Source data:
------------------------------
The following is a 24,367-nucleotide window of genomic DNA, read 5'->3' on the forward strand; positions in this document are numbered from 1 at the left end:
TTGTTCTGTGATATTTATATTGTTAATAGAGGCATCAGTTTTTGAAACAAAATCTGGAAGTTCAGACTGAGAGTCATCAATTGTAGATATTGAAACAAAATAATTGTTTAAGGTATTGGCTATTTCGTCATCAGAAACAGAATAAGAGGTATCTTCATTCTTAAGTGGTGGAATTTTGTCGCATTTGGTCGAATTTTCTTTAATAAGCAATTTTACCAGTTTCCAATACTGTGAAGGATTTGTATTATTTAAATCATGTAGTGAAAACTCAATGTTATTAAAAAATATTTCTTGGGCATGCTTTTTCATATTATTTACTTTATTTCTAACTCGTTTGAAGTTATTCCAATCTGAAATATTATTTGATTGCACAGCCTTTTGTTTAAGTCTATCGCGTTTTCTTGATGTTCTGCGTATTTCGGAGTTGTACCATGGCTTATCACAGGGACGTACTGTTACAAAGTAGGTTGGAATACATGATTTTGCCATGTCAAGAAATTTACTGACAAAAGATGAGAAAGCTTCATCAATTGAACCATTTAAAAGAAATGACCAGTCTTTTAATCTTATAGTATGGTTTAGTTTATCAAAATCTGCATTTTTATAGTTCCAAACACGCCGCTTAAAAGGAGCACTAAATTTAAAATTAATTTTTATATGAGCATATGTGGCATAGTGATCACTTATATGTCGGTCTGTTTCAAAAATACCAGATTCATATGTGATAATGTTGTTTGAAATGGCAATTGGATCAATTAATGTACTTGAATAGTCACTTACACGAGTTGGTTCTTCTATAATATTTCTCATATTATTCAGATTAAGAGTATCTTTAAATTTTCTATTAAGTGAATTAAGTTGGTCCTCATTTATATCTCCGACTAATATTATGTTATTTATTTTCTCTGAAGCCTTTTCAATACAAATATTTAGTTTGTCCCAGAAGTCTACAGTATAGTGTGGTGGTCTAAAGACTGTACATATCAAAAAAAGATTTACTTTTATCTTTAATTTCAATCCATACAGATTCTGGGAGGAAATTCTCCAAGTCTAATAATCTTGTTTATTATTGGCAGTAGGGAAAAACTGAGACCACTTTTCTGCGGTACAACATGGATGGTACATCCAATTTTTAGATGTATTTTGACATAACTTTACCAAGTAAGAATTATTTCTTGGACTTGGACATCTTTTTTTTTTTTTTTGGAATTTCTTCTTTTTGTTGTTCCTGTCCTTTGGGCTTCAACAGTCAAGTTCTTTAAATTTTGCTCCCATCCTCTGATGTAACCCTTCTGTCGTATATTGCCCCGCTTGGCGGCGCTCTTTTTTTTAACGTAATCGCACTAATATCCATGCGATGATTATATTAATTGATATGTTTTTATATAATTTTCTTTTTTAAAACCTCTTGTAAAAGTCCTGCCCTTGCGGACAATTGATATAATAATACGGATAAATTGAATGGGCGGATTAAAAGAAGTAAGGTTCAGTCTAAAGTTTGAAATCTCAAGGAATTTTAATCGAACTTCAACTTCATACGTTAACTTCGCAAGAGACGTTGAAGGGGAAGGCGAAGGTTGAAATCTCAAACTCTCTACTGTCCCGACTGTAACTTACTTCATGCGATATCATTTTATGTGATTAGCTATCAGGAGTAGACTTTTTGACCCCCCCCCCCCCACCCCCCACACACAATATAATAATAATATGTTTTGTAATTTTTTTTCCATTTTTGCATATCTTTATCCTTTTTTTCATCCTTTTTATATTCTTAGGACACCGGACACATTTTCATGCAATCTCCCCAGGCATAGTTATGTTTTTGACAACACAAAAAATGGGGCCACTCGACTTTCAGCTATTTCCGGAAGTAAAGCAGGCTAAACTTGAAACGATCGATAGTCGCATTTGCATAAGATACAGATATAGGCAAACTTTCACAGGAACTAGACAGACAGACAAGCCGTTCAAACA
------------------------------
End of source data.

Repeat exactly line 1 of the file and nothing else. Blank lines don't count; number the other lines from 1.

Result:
The following is a 24,367-nucleotide window of genomic DNA, read 5'->3' on the forward strand; positions in this document are numbered from 1 at the left end: